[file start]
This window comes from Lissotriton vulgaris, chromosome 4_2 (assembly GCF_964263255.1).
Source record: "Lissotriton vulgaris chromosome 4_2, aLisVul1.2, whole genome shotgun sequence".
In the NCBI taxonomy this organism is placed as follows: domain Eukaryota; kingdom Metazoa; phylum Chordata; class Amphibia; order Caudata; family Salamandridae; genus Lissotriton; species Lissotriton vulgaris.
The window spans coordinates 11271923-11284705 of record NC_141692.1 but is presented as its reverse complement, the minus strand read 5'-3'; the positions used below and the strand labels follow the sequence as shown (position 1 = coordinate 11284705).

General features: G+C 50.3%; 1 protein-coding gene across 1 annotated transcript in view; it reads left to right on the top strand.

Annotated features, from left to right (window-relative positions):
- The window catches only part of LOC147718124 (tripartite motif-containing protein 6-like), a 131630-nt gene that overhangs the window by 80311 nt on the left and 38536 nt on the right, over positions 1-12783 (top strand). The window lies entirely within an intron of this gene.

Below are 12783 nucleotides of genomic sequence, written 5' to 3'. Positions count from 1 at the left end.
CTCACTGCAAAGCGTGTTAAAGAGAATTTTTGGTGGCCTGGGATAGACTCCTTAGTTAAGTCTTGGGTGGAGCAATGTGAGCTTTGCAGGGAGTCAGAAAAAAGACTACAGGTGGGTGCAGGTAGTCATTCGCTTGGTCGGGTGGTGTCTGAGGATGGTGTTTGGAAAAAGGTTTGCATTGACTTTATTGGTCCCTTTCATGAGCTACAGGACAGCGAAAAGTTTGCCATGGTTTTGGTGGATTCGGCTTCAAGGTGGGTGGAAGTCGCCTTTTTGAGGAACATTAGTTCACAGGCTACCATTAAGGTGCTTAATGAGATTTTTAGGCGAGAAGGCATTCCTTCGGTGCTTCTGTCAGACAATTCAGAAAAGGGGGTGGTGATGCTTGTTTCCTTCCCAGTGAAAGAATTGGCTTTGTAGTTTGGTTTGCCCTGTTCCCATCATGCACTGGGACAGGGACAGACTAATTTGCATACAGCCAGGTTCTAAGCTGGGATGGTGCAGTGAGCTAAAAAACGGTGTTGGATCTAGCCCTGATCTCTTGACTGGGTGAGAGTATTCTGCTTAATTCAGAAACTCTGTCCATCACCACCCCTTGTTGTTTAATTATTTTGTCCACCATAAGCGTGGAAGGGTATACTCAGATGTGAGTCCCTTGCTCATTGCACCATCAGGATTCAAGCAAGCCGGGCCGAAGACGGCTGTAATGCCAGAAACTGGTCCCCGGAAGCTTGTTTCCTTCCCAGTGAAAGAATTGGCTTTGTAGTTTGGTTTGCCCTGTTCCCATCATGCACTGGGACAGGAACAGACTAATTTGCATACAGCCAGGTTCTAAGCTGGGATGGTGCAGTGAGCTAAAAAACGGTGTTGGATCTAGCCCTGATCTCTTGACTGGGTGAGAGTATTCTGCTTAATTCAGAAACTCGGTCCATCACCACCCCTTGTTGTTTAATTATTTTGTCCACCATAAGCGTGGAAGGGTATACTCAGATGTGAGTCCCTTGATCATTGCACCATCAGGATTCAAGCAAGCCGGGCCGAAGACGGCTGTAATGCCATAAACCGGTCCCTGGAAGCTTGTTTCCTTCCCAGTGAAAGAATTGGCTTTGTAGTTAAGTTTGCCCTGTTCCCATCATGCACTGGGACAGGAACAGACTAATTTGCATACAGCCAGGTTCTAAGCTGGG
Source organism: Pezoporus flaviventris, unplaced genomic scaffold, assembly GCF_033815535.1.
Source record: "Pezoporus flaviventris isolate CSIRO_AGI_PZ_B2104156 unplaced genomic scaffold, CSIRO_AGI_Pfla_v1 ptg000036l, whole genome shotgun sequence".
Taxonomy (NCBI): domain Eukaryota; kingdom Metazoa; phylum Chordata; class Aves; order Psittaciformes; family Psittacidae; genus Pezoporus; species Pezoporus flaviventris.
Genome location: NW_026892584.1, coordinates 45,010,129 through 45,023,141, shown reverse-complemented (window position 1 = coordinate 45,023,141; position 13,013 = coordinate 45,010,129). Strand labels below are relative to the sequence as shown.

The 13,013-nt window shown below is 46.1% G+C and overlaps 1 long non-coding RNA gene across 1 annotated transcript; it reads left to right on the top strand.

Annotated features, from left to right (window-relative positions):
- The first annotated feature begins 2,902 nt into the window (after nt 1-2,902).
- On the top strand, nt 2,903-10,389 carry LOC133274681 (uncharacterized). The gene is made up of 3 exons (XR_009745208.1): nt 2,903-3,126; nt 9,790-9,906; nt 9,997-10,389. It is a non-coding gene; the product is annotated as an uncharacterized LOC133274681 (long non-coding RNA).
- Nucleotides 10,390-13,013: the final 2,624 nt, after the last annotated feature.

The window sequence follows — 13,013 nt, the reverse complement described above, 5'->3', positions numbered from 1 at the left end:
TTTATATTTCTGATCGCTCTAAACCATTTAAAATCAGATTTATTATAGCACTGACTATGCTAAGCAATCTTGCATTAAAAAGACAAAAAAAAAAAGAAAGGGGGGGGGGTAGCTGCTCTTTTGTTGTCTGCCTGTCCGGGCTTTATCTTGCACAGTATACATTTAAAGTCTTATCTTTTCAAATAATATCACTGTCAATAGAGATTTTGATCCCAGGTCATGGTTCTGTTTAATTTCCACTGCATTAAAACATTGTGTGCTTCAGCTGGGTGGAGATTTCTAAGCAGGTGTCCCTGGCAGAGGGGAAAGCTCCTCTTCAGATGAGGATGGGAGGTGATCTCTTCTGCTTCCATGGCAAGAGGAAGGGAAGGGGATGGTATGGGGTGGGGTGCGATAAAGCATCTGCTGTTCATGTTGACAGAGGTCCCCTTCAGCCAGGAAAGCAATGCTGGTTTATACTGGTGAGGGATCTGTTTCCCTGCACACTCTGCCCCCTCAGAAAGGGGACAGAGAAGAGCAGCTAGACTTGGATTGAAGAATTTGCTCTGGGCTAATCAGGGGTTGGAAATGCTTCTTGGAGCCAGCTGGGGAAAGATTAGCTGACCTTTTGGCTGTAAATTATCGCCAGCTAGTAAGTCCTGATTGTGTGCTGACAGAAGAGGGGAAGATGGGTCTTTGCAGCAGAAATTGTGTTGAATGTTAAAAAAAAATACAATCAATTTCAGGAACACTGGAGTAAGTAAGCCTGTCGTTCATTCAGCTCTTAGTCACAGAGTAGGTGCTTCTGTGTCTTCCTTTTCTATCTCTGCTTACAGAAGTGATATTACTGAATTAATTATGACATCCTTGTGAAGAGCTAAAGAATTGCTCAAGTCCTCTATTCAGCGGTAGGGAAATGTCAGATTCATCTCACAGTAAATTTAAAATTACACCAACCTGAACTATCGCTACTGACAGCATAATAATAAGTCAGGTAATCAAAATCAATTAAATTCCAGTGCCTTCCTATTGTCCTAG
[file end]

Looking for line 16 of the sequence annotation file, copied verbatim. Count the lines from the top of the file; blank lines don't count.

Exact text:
- The first annotated feature begins 2,902 nt into the window (after nt 1-2,902).